There was nothing ‘gay’ about the place. But it was nonetheless very intimidating. I ordered a soft drink from the barman, so fast and so efficient—unlike those in France. I started having a sore stomach again when an older man came to me and put me at ease. He could tell I was a newbie and came to the rescue. He didn’t even have ulterior motives. I told him about myself and he introduced me to a guy in his early 40s who had served a mission in France. 

 

I think I’ll want to re-visit sometime again. Because it was the stage of such a turning point in my life.

 

We found a table and we talked about being gay Mormons. My stomach stopped hurting. It was the first time I had this kind of conversation—and it was absolutely amazing. Not only was it wonderful knowing I was not alone with my homosexual feelings and talk about it, but those two men had the particularity of being Mormon too. I felt safe. I felt safer than ever before in my life! Later that night, the guy who’d served his mission in France drove me back to Shawn’s. I slept so well that night.

I am still extremely grateful for those two men. Sadly, we lost touch after that summer. Same with Mandy. I may have been naive back then but I did notice she was not like other girls. She had an Adam’s apple for starters. And as completely new as this was for me—and for mostly everyone, back in ’97!—I never felt uncomfortable around her. I had no issues using the pronouns She and Her either. To me, she was not just a woman, she was a lady.

Again, things have changed. Today some men with beards thicker than I could ever grow mine get offended if I call them ‘Sir’ and some teenagers confuse me changing genders on a weekly basis—picking them among the 54 new ones I have never heard of before. Mandy had been born in the wrong body and she needed reparative surgery. It cost her so much money (as it wasn’t covered like in the U.K.) and had lost friends and family in the process. Her sex-change had cost her her job too (unthinkable in the U.K. where mere debate on trans is punishable by law). Mandy had paid a high price in any ways possible. Yet she retained a very positive and kind attitude. I will forever admire her and I hope she’s well and happy.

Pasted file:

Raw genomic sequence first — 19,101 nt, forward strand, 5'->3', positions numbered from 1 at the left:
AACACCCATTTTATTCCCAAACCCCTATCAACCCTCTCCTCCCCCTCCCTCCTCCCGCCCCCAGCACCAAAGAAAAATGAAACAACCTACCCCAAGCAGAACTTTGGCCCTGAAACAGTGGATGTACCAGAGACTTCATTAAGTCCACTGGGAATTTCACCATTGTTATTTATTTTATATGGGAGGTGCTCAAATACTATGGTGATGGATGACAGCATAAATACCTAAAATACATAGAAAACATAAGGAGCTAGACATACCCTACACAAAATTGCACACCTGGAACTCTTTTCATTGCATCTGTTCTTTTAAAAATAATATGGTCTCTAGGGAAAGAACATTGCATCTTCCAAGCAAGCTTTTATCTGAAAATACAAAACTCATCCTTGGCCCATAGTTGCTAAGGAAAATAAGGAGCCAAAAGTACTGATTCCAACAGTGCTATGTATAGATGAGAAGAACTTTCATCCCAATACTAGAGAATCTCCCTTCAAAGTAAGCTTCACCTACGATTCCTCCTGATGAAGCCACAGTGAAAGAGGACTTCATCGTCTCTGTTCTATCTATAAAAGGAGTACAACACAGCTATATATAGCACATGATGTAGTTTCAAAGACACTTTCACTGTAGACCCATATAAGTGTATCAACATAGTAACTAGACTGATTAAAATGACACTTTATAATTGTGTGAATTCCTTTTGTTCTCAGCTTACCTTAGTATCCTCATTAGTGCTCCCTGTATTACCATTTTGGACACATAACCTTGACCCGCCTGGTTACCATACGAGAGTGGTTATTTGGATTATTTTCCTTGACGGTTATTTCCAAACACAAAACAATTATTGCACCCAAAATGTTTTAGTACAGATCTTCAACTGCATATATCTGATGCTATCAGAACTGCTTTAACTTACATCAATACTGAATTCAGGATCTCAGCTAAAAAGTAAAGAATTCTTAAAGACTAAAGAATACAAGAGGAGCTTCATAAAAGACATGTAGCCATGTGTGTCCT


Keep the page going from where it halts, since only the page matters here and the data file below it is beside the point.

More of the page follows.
I went to The Trapp another night. Much smaller than The Sun, it catered to an older clientele and had the feel of a western country bar. I think I’d still love to go to a place like that. It was a busy night there too. A middle-aged man wearing a Stetson hat kept staring at me. I was flattered—and amazed. Apart from Bruce, ³ whom I had met in Texas, this had never happened to me! Knowing someone was attracted to me was a new experience. And a man to boot! He approached me. There was something about him that made me feel uncomfortable and I’m glad I had the notion not to engage conversation.

My favourite part of the evening was when guys got to the patio to line-dance. Something quite unique. I loved it! And this was a gay bar— all those Stetson hats and cowboy boots were worn by gay men! (even if I don’t think they had real cowboys in SLC, Utah).

I went back to those bars in the summers of 1998 and 1999. As for The Sun, a tornado ripped through SLC in August ’99 and destroyed it. My friends and I went to check it out after it happened. It was so weird. I was there the night before—the bar’s last night—when it had been the very first gay bar I had ever been to. Now it was gone. I picked up one of bricks the tornado had scattered all across the road as a souvenir and I brought it back home to France.

Then I didn’t go to Utah for ten years. The Trapp was still there in 2009. This time I had no fears when I walked in. I was out. I was no longer a member of the LDS Church. The Trapp looked so much smaller than I remembered—and so much seedier than I remembered too! It no longer was a western and country bar. One of the barmen, Michael, had been there in ’97 and still looked the same, but everything else looked different. I tried to recapture the emotions and conjure up the memories but the magic was gone. I’d like to re-visit sometime again, though. Because The Trapp was the stage of such turning points in my life.

Tonight, I have found the brick I brought back from The Sun. It was still in my old room, here, at my mother’s house. I’ve decided to take it back with me to the U.K.